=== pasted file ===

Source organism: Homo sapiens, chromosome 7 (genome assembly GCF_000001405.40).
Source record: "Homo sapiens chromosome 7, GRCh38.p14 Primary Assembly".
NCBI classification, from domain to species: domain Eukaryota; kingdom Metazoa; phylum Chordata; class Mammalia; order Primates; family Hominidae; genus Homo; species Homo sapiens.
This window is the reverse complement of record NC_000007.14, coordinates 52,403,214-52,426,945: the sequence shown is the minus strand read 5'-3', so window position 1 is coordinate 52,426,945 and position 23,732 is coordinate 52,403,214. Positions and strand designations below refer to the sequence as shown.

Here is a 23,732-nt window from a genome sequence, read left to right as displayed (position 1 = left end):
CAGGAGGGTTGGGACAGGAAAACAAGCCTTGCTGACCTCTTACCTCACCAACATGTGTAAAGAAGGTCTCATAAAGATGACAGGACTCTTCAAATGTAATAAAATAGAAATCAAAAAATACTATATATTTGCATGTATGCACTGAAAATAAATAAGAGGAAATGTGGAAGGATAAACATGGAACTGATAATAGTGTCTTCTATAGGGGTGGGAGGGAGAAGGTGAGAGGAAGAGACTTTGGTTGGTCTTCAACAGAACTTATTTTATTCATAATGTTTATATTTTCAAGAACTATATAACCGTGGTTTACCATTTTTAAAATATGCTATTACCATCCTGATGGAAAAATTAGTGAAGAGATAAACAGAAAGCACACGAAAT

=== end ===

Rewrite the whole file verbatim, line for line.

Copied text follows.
Source organism: Homo sapiens, chromosome 7 (genome assembly GCF_000001405.40).
Source record: "Homo sapiens chromosome 7, GRCh38.p14 Primary Assembly".
NCBI classification, from domain to species: domain Eukaryota; kingdom Metazoa; phylum Chordata; class Mammalia; order Primates; family Hominidae; genus Homo; species Homo sapiens.
This window is the reverse complement of record NC_000007.14, coordinates 52,403,214-52,426,945: the sequence shown is the minus strand read 5'-3', so window position 1 is coordinate 52,426,945 and position 23,732 is coordinate 52,403,214. Positions and strand designations below refer to the sequence as shown.

Here is a 23,732-nt window from a genome sequence, read left to right as displayed (position 1 = left end):
CAGGAGGGTTGGGACAGGAAAACAAGCCTTGCTGACCTCTTACCTCACCAACATGTGTAAAGAAGGTCTCATAAAGATGACAGGACTCTTCAAATGTAATAAAATAGAAATCAAAAAATACTATATATTTGCATGTATGCACTGAAAATAAATAAGAGGAAATGTGGAAGGATAAACATGGAACTGATAATAGTGTCTTCTATAGGGGTGGGAGGGAGAAGGTGAGAGGAAGAGACTTTGGTTGGTCTTCAACAGAACTTATTTTATTCATAATGTTTATATTTTCAAGAACTATATAACCGTGGTTTACCATTTTTAAAATATGCTATTACCATCCTGATGGAAAAATTAGTGAAGAGATAAACAGAAAGCACACGAAAT